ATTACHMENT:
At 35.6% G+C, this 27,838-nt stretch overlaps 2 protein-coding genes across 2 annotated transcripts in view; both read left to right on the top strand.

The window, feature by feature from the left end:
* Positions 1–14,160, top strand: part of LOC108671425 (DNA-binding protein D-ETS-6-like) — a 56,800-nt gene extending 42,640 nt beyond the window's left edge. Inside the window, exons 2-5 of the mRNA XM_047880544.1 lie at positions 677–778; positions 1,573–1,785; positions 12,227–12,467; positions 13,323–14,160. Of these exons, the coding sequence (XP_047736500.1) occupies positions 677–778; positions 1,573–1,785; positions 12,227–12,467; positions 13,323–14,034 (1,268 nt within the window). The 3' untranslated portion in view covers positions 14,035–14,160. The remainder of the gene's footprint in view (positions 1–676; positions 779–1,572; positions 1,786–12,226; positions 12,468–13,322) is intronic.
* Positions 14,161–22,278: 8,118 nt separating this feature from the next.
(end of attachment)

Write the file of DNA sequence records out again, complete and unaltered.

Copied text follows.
At 35.6% G+C, this 27,838-nt stretch overlaps 2 protein-coding genes across 2 annotated transcripts in view; both read left to right on the top strand.

The window, feature by feature from the left end:
* Positions 1–14,160, top strand: part of LOC108671425 (DNA-binding protein D-ETS-6-like) — a 56,800-nt gene extending 42,640 nt beyond the window's left edge. Inside the window, exons 2-5 of the mRNA XM_047880544.1 lie at positions 677–778; positions 1,573–1,785; positions 12,227–12,467; positions 13,323–14,160. Of these exons, the coding sequence (XP_047736500.1) occupies positions 677–778; positions 1,573–1,785; positions 12,227–12,467; positions 13,323–14,034 (1,268 nt within the window). The 3' untranslated portion in view covers positions 14,035–14,160. The remainder of the gene's footprint in view (positions 1–676; positions 779–1,572; positions 1,786–12,226; positions 12,468–13,322) is intronic.
* Positions 14,161–22,278: 8,118 nt separating this feature from the next.